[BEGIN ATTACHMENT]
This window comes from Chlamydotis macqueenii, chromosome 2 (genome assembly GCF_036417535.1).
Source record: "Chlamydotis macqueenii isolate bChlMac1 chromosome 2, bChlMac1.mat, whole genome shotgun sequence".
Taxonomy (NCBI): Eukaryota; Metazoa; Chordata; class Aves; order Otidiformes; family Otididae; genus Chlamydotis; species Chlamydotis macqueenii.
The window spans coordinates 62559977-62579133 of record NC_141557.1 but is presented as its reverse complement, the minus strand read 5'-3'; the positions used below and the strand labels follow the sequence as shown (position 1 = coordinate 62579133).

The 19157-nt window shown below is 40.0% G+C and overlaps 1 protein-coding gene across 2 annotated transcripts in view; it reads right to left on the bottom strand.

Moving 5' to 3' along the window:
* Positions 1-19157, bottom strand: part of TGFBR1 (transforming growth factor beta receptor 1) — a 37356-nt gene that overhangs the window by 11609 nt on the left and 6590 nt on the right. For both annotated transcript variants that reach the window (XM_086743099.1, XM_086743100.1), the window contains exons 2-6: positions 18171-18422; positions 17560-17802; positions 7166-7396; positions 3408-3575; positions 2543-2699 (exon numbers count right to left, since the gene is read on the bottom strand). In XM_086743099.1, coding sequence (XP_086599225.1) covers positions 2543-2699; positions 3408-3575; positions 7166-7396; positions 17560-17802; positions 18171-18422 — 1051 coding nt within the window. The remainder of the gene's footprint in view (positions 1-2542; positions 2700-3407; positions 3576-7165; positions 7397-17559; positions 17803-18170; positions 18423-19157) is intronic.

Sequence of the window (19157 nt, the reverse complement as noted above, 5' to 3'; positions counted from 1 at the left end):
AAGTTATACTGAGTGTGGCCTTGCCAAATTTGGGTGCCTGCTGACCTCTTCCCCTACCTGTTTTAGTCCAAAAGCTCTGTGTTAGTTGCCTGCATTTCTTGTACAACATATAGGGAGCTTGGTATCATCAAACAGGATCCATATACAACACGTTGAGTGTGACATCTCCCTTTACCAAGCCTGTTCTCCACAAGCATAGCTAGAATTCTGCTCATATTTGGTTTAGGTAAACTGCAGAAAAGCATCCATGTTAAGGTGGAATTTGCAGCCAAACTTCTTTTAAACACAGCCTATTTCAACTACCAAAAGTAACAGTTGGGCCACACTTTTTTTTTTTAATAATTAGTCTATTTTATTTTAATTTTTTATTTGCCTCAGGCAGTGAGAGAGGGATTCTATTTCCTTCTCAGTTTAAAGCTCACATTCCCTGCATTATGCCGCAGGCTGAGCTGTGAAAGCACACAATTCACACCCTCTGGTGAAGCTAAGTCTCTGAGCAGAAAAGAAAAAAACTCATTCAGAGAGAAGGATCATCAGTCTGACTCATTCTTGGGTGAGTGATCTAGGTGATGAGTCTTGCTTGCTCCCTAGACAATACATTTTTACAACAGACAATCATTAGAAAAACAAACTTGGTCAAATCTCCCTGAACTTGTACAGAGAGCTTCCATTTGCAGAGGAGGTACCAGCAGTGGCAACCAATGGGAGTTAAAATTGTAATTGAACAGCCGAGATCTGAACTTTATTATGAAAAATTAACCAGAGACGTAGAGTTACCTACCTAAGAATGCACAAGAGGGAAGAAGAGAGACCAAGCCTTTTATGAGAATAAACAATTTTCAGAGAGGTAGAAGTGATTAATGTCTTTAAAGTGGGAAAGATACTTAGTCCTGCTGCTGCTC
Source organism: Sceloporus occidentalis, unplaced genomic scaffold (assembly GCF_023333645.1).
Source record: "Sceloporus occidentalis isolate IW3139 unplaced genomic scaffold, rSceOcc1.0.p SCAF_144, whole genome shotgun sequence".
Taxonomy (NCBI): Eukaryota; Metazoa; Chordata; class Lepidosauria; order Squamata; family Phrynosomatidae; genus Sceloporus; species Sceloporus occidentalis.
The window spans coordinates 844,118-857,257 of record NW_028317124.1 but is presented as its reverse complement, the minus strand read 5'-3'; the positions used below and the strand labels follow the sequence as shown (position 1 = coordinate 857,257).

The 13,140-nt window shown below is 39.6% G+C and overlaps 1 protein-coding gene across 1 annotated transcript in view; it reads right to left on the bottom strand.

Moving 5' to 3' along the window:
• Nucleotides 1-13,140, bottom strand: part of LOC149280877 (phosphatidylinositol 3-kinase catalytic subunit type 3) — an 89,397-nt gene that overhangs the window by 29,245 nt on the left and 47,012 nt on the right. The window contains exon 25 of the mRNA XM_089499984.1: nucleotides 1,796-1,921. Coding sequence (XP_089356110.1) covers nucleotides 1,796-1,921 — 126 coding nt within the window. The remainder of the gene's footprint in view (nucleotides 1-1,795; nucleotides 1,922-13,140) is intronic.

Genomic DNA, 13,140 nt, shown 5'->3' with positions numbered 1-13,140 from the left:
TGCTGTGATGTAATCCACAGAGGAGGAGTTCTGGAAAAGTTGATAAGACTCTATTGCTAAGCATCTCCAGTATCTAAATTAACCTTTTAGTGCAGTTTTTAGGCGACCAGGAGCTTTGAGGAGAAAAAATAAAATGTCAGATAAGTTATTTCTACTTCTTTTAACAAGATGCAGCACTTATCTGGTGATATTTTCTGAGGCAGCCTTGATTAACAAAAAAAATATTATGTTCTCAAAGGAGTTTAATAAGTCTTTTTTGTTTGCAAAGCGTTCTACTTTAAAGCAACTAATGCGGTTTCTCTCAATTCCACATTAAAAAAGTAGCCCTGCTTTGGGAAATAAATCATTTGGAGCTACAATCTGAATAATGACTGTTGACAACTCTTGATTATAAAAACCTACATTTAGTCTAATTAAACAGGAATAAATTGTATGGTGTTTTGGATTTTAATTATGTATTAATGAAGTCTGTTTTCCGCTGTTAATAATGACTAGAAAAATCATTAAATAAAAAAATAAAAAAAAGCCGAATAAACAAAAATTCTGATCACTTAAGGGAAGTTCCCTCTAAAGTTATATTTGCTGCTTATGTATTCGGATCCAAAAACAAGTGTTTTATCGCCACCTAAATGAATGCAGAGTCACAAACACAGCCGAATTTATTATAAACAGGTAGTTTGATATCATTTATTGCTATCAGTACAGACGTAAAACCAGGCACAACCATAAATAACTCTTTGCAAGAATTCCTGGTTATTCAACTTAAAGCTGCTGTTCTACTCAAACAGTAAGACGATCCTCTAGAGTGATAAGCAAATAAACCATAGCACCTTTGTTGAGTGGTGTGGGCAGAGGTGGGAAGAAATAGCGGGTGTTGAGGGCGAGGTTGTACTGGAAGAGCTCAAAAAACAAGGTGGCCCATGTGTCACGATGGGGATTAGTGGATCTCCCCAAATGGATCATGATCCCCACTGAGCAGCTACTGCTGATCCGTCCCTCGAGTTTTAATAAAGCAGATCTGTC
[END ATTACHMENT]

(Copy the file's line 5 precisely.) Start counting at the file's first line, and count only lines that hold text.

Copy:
The 19157-nt window shown below is 40.0% G+C and overlaps 1 protein-coding gene across 2 annotated transcripts in view; it reads right to left on the bottom strand.